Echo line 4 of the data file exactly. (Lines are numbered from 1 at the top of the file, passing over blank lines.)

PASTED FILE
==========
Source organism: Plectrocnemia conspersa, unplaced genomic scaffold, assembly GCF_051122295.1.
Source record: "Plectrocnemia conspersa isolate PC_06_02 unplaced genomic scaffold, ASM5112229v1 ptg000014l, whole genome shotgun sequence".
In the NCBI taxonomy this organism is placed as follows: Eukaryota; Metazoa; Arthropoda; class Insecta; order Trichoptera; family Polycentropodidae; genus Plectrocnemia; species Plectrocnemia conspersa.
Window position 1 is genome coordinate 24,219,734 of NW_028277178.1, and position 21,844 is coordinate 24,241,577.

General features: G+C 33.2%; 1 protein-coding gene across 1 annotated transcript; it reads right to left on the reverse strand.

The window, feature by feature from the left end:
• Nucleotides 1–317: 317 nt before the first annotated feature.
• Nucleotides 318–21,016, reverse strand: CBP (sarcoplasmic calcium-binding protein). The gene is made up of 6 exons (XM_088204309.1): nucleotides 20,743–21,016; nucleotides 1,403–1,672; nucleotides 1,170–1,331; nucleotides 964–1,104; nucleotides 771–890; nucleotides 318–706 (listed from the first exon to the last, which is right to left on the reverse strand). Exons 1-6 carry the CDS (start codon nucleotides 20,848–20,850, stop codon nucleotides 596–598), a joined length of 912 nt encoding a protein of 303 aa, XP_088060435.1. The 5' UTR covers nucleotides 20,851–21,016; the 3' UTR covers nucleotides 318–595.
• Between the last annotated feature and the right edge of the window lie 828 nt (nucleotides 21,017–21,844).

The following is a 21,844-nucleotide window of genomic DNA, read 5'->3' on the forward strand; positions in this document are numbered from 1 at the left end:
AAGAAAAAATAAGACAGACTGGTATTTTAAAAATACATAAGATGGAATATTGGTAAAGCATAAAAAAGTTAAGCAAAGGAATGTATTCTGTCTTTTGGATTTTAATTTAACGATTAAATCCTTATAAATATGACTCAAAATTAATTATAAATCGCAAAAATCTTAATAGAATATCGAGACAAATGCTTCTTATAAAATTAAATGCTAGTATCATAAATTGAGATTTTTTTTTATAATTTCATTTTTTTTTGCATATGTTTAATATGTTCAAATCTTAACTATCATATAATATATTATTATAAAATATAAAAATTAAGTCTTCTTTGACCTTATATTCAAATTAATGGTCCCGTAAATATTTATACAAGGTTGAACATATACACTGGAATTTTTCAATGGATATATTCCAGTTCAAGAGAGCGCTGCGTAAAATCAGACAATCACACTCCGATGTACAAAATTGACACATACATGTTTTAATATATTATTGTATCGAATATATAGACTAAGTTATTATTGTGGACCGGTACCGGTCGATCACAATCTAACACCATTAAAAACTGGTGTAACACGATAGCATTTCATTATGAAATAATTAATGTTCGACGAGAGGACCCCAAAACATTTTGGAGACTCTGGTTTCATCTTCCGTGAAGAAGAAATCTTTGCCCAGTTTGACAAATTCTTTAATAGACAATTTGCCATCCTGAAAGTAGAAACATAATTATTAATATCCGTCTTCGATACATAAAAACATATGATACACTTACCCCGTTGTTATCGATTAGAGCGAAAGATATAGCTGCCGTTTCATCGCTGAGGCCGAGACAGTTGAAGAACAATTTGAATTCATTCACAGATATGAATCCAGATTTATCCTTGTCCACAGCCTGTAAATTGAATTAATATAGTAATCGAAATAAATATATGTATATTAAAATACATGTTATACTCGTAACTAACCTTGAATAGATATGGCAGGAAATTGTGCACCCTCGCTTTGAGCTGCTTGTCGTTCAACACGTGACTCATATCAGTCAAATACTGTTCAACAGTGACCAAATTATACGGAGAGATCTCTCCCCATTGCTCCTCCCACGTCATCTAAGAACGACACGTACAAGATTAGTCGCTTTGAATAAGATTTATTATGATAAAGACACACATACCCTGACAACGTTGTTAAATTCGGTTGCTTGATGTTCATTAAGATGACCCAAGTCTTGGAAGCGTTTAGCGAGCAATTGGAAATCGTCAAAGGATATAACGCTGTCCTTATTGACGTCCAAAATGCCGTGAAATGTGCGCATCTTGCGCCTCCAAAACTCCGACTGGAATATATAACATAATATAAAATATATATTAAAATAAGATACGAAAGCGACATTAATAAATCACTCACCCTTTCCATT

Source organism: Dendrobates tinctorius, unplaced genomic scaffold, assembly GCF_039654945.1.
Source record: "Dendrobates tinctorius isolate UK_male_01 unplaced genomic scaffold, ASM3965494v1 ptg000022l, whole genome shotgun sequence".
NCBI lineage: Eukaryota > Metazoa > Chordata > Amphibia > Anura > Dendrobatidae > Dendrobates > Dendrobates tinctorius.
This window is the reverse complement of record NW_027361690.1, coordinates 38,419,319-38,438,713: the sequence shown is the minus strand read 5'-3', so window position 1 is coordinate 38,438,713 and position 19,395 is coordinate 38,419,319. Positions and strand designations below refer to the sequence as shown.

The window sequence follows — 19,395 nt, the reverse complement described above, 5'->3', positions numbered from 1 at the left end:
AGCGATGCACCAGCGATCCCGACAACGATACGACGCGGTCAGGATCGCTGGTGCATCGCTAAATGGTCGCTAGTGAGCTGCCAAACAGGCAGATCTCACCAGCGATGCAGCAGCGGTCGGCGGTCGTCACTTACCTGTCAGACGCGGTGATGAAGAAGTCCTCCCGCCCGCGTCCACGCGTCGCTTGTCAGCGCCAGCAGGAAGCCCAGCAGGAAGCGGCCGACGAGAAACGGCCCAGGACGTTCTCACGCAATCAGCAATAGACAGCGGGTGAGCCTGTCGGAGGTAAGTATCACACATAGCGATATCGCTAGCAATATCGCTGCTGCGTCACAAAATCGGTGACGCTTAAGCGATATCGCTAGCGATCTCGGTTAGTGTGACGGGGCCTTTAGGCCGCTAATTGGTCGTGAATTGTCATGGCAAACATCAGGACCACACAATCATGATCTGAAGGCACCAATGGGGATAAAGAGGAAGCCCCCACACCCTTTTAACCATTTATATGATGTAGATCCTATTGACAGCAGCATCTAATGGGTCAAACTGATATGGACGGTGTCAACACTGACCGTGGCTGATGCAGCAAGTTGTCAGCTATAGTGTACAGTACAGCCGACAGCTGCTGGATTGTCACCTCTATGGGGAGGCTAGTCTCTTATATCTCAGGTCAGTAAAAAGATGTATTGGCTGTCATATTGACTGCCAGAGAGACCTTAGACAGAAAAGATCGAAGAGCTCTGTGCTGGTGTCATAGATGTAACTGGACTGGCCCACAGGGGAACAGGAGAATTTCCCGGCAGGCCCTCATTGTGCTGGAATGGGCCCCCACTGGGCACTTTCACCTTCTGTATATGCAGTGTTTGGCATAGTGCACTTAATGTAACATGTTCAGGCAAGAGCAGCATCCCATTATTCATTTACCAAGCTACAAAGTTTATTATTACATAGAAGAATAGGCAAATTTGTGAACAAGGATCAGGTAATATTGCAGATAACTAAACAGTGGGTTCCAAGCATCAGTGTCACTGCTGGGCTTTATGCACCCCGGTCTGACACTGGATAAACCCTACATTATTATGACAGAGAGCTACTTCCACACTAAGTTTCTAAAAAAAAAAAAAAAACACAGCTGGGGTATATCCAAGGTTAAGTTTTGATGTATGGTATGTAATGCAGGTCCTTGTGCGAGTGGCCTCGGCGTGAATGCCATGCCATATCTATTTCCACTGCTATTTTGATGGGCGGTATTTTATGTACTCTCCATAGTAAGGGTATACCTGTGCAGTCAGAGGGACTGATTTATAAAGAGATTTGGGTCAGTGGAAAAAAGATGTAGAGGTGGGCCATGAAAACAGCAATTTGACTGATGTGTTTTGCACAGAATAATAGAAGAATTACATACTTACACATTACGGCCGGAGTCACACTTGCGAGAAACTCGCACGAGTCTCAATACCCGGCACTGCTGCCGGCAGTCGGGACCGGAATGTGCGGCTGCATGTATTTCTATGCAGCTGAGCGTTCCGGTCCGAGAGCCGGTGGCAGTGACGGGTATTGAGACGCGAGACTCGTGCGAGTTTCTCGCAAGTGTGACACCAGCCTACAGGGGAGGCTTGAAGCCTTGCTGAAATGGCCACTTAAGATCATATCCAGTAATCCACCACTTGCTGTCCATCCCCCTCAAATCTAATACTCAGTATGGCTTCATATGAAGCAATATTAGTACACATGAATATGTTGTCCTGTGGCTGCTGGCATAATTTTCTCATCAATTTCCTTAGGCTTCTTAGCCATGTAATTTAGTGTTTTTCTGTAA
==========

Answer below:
Window position 1 is genome coordinate 24,219,734 of NW_028277178.1, and position 21,844 is coordinate 24,241,577.